Create new physical volume
Confirming physical volume creation
Extend volume group VolGroup
After extending VolGroup

Now that VolGroup has been extended lets proceed with increasing lv_root. Remember when we ran lvdisplay see Figure-6, we saw two logical volumes lv_root followed by lv_swap attempting to extend lv_root in this current state will fail as shown in Figure-16 because lv_swap is for a lack of a better term “in our way”. So we need to disable and remove lv_swap by using the following commands shown in Figure-17:

  1. swapoff /dev/VolGroup/lv_swap
  2. lvm lvremove /dev/VolGroup/lv_swap

With lv_swap gone lets extend lv_root using lvextend -L+1G /dev/VolGroup/lv_root as shown in Figure-18
Insufficient free space
Disable and remove lv_swap
Extending logical volume lv_root

Great! Let’s confirm lv_root has been increased by using lvdisplay shown in Figure-19. Ok, now that we have extended lv_root all should be good, right? Not exactly because the file system isn’t aware of the increase we did in the previous step shown in Figure-20 using the df -h . To increase the file system let’s run resize2fs /dev/VolGroup/lv_root as shown in Figure-21 and again confirm by using df -h shown in Figure-22.
lv_root size increased
Current file system size
Resizing the file system
File system size increased

What has been described to this point might seem like a lot but once you have done this a few time it goes really quick  😉 . We are entering the final stretch just need to recreate the lv_swap we deleted earlier and activate it. As you can see in Figure-23 we issue the lvm lvcreate VolGroup -n lv_swap -L 200M command. Once done like everything else we have done up to this point we confirm lv_swap was created by using our favorite lvdisplay command shown in Figure-24. Awesome, lv_swap is created but we must not forget to activate it otherwise our swap cache won’t work. Let’s issue the following commands to ensure the lv_swap is functioning shown in Figure-25:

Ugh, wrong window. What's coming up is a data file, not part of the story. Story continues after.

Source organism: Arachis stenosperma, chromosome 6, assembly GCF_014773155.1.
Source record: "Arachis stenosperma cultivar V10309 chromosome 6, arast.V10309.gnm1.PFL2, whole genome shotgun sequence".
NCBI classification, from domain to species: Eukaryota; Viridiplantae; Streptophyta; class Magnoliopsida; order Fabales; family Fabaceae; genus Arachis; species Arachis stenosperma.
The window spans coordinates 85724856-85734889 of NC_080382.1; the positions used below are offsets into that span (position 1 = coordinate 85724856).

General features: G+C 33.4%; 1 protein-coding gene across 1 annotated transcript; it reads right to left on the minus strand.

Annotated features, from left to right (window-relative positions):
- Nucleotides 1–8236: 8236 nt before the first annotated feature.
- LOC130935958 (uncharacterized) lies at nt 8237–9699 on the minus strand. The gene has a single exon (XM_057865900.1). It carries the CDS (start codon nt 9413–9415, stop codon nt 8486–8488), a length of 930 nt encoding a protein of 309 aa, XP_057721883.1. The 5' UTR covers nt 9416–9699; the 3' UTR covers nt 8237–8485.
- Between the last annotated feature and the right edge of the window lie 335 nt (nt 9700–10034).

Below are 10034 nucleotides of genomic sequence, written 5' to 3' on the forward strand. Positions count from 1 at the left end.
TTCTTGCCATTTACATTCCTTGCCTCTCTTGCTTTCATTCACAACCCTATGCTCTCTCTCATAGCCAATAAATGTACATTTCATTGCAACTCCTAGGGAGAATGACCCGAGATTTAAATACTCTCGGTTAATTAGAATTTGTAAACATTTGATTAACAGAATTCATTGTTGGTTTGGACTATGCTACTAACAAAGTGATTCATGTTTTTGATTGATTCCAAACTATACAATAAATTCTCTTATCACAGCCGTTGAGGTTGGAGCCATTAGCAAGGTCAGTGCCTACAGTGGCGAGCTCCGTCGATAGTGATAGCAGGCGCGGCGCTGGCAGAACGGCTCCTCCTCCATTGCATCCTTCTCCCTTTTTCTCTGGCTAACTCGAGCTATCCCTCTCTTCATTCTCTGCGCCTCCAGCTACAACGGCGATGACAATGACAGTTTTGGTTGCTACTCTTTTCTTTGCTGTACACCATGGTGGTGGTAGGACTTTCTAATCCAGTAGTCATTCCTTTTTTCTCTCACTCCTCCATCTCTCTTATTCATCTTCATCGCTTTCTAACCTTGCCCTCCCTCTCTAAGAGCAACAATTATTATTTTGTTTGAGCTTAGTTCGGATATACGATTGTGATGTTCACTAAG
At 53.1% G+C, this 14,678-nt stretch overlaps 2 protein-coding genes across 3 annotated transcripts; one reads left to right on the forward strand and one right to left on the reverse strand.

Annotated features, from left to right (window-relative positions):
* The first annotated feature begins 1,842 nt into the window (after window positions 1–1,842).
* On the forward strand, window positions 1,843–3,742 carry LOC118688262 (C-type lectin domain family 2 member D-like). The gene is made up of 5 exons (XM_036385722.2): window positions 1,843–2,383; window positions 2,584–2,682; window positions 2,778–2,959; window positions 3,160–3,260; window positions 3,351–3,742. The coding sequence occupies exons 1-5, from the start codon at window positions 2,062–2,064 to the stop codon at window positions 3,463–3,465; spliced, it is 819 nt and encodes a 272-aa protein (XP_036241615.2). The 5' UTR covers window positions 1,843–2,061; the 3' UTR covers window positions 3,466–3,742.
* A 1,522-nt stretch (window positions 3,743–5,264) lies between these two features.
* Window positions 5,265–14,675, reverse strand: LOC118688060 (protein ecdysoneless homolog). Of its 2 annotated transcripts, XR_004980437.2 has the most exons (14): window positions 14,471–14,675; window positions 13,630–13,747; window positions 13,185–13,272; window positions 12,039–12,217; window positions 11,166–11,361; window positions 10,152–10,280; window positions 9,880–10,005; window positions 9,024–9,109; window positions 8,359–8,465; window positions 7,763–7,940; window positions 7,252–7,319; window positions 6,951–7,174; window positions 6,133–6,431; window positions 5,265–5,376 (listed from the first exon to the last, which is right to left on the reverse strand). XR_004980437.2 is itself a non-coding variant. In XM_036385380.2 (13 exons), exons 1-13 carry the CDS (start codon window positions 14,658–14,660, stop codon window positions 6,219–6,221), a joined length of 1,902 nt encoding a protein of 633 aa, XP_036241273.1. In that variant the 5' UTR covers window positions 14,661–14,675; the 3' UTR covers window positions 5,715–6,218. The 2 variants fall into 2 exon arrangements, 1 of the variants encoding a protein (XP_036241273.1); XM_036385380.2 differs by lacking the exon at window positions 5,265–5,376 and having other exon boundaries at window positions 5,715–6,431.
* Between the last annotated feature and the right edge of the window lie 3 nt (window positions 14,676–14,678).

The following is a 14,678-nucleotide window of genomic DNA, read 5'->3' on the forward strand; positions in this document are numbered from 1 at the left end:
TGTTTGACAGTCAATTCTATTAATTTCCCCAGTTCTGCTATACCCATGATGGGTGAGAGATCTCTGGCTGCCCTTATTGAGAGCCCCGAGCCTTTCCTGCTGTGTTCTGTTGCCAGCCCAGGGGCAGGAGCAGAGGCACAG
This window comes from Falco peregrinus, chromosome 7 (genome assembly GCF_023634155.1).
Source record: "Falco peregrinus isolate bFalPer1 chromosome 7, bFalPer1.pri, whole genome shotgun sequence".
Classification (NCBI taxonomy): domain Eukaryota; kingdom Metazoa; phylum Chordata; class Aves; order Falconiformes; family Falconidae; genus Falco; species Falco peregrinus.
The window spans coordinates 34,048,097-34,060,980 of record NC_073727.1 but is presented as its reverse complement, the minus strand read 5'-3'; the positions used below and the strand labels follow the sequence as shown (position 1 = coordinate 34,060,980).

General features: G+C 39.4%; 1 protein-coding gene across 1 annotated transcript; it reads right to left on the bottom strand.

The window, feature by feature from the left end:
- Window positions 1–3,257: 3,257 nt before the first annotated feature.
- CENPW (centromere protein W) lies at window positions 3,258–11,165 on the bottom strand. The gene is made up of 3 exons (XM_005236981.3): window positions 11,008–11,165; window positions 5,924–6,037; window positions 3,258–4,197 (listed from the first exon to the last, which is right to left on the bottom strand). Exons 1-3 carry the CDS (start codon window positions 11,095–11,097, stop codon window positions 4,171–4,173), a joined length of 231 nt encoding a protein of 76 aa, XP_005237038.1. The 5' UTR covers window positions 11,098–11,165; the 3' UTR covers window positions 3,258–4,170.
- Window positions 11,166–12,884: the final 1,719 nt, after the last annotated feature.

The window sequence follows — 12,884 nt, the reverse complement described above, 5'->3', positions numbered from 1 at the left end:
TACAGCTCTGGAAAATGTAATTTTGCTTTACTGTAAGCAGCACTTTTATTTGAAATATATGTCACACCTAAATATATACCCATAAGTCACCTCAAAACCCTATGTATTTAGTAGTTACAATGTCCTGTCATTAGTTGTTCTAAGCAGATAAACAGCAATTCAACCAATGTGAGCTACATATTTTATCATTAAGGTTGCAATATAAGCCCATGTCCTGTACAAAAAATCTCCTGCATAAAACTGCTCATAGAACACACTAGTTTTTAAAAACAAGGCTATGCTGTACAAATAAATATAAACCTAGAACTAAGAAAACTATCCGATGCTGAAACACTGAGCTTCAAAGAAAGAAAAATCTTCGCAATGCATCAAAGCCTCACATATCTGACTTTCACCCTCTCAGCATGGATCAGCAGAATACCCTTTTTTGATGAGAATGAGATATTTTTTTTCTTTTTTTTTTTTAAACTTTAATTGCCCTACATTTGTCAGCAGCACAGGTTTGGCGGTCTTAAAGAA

1. mkswap /dev/VolGroup/lv_swap
  2. swapon /dev/VolGroup/lv_swap
  3. swapon -s

Hurray we successfully extended our disk inside our CentOS VM let’s do a quick cleanup of the temp directory using rm -rf /tmp/* shown in Figure-26 before attempting  the VMware Tools upgrade again. Success! We can now successfully upgrade VMware Tools on our CentOS VM as shown in Figure-27.
Recreate lv_swap logical volume
Confirmation lv_swap was created
Activate lv_swap cache
Cleaning up the temp directory
VMware Tools successfully upgraded

Command cheat sheet used to complete task:



1 comments On VMware Tools Upgrade failed on Linux VMs

  • I cam across the same error code when I tried to upgrade the VCSA 6.0 VM since it was flagged as having outdated tools. My problem wasn’t an issue with disk space but rather:

    VMware Tools cannot be installed, since they have already been installed using
    a package-based mechanism (rpm or deb) on this system. If you wish to continue,
    you must first remove the currently installed VMware Tools using the
    appropriate packaged-based mechanism, and then restart this installer

    This message was in the upgrader log file.